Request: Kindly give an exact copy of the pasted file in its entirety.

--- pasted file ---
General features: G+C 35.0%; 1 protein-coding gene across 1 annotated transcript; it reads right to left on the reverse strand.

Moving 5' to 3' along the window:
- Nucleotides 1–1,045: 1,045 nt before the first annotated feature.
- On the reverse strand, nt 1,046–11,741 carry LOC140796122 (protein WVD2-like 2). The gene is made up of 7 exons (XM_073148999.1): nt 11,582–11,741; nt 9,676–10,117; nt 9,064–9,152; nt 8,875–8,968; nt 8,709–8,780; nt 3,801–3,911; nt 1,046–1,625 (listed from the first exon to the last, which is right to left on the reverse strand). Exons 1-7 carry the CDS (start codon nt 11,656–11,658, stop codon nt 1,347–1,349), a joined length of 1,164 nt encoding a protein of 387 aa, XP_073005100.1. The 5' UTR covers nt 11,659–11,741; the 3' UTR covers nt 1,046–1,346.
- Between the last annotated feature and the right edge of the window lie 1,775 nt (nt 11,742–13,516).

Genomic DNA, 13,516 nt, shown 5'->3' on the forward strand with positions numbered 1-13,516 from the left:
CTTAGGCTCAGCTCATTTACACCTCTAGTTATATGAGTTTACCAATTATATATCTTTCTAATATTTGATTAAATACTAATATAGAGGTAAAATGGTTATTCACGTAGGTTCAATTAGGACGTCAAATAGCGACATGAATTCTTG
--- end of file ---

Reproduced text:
General features: G+C 35.0%; 1 protein-coding gene across 1 annotated transcript; it reads right to left on the reverse strand.

Moving 5' to 3' along the window:
- Nucleotides 1–1,045: 1,045 nt before the first annotated feature.
- On the reverse strand, nt 1,046–11,741 carry LOC140796122 (protein WVD2-like 2). The gene is made up of 7 exons (XM_073148999.1): nt 11,582–11,741; nt 9,676–10,117; nt 9,064–9,152; nt 8,875–8,968; nt 8,709–8,780; nt 3,801–3,911; nt 1,046–1,625 (listed from the first exon to the last, which is right to left on the reverse strand). Exons 1-7 carry the CDS (start codon nt 11,656–11,658, stop codon nt 1,347–1,349), a joined length of 1,164 nt encoding a protein of 387 aa, XP_073005100.1. The 5' UTR covers nt 11,659–11,741; the 3' UTR covers nt 1,046–1,346.
- Between the last annotated feature and the right edge of the window lie 1,775 nt (nt 11,742–13,516).

Genomic DNA, 13,516 nt, shown 5'->3' on the forward strand with positions numbered 1-13,516 from the left:
CTTAGGCTCAGCTCATTTACACCTCTAGTTATATGAGTTTACCAATTATATATCTTTCTAATATTTGATTAAATACTAATATAGAGGTAAAATGGTTATTCACGTAGGTTCAATTAGGACGTCAAATAGCGACATGAATTCTTG